Family biking in Vadul lui Voda

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Last week we loaded our bikes on the car and headed to the resort area of Vadul lui Voda, “the place to be” in soviet summertime according to the online guide of Explore Moldova.

The signs for the resort area, ‘zona de odihna’, point to the left of the main road just before reaching the town of Vadul lui Voda, half an hour drive to the east of Chisinau. There we started biking along the Dniestr river, eyeing Transnistria on the other side.

We passed some playgrounds, a few caf├ęs and restaurants, who were playing music and grilling meat in the warm spring air. The wide beach was still empty – we looked at the water wondering if people swim here in summer, but a quick Instagram search for #VadulLuiVoda proves that indeed they do!

Then we passed by a series of wooden houses and colourful residential complexes named after big companies or public institutions. Apparently they offer vacation opportunities to staff and their families in good sovietic tradition.

We continued biking just a little while, out of the forest and up to the town of Balabanesti – and then followed the river back. The sights were magnificent along the Dniestr and over the hills and we stopped to chat with some locals enjoying the view from the benches along the river, in our usual mix of Romanian and Russian.

Once back in the resort area, we certainly enjoyed our frigarui (grilled skewers) at one of the restaurants in front of the beach, while the children played.

It was a great excursion for a spring day – I wonder how crowded this gets in summer!

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Crossing the Dniestr: a trip to Tiraspol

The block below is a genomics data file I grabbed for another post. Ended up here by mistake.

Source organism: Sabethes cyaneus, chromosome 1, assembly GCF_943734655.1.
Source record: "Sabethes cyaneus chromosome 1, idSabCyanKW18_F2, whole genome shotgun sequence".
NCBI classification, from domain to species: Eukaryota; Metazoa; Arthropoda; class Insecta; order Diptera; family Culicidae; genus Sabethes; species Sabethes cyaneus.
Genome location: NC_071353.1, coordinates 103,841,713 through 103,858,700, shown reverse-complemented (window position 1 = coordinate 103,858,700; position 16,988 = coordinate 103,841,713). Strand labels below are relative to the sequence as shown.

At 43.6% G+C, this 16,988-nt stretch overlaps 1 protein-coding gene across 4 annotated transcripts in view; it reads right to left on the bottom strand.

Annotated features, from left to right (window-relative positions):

20131118-150919.jpgOn Saturday I set foot for my first time in Transnistria, the break-away republic on the East side of the river Dniestr, not recognised by Moldova (or any other country), yet controlling borders, issuing its own currency, having its own anthem etc. – and using Russian as official language.
Once in Tiraspol, first we had to change money, obviously (there are plenty of money exchange booths everywhere). Then we visited a market, a small and crowded orthodox church, the war memorial reminding of the 1992 armed conflict; we had something to eat with the local crowds, checked out the shop of the local brandy producer Kvint, and took a look at the magnificent banks of the river Dniestr. In the city we saw a number of Lenin statues and Sheriff establishments (from the football team shop, to the stadium, to gas stations and supermarkets).
It is a very short drive from Chisinau, and even though I did not think the city was much unlike any other Moldovan city, it feels like I added yet another piece to the puzzle that is understanding Moldova.

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